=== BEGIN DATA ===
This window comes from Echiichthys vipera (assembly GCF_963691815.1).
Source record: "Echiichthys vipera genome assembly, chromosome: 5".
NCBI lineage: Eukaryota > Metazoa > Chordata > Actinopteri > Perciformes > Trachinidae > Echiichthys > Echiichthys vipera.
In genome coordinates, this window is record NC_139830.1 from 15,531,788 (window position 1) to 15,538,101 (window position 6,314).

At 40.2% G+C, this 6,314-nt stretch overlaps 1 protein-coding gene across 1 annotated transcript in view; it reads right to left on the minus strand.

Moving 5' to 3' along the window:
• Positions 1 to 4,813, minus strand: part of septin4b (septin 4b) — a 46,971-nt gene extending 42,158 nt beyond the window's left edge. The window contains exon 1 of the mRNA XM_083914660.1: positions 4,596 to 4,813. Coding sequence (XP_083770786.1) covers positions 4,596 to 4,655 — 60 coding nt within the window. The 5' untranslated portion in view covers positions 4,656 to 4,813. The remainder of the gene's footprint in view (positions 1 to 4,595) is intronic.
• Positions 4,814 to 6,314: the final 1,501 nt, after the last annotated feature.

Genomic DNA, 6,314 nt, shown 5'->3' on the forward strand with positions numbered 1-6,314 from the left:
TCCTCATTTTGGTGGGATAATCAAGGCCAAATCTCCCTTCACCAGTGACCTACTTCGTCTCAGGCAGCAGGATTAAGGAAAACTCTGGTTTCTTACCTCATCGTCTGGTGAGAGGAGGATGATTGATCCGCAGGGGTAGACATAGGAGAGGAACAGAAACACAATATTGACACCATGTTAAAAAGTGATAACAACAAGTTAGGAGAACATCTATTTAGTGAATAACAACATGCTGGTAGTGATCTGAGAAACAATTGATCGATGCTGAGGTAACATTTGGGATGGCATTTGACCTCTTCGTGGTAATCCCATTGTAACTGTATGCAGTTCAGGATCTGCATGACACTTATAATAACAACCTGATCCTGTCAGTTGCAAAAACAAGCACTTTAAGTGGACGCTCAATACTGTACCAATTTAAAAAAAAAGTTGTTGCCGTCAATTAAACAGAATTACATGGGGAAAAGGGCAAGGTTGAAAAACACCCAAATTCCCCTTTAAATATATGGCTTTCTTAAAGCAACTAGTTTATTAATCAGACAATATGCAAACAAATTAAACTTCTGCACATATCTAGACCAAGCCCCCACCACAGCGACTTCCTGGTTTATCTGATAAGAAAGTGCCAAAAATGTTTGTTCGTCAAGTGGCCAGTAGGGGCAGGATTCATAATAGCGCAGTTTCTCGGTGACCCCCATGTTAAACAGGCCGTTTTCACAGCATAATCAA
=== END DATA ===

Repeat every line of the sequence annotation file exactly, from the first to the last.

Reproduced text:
This window comes from Echiichthys vipera (assembly GCF_963691815.1).
Source record: "Echiichthys vipera genome assembly, chromosome: 5".
NCBI lineage: Eukaryota > Metazoa > Chordata > Actinopteri > Perciformes > Trachinidae > Echiichthys > Echiichthys vipera.
In genome coordinates, this window is record NC_139830.1 from 15,531,788 (window position 1) to 15,538,101 (window position 6,314).

At 40.2% G+C, this 6,314-nt stretch overlaps 1 protein-coding gene across 1 annotated transcript in view; it reads right to left on the minus strand.

Moving 5' to 3' along the window:
• Positions 1 to 4,813, minus strand: part of septin4b (septin 4b) — a 46,971-nt gene extending 42,158 nt beyond the window's left edge. The window contains exon 1 of the mRNA XM_083914660.1: positions 4,596 to 4,813. Coding sequence (XP_083770786.1) covers positions 4,596 to 4,655 — 60 coding nt within the window. The 5' untranslated portion in view covers positions 4,656 to 4,813. The remainder of the gene's footprint in view (positions 1 to 4,595) is intronic.
• Positions 4,814 to 6,314: the final 1,501 nt, after the last annotated feature.

Genomic DNA, 6,314 nt, shown 5'->3' on the forward strand with positions numbered 1-6,314 from the left:
TCCTCATTTTGGTGGGATAATCAAGGCCAAATCTCCCTTCACCAGTGACCTACTTCGTCTCAGGCAGCAGGATTAAGGAAAACTCTGGTTTCTTACCTCATCGTCTGGTGAGAGGAGGATGATTGATCCGCAGGGGTAGACATAGGAGAGGAACAGAAACACAATATTGACACCATGTTAAAAAGTGATAACAACAAGTTAGGAGAACATCTATTTAGTGAATAACAACATGCTGGTAGTGATCTGAGAAACAATTGATCGATGCTGAGGTAACATTTGGGATGGCATTTGACCTCTTCGTGGTAATCCCATTGTAACTGTATGCAGTTCAGGATCTGCATGACACTTATAATAACAACCTGATCCTGTCAGTTGCAAAAACAAGCACTTTAAGTGGACGCTCAATACTGTACCAATTTAAAAAAAAAGTTGTTGCCGTCAATTAAACAGAATTACATGGGGAAAAGGGCAAGGTTGAAAAACACCCAAATTCCCCTTTAAATATATGGCTTTCTTAAAGCAACTAGTTTATTAATCAGACAATATGCAAACAAATTAAACTTCTGCACATATCTAGACCAAGCCCCCACCACAGCGACTTCCTGGTTTATCTGATAAGAAAGTGCCAAAAATGTTTGTTCGTCAAGTGGCCAGTAGGGGCAGGATTCATAATAGCGCAGTTTCTCGGTGACCCCCATGTTAAACAGGCCGTTTTCACAGCATAATCAA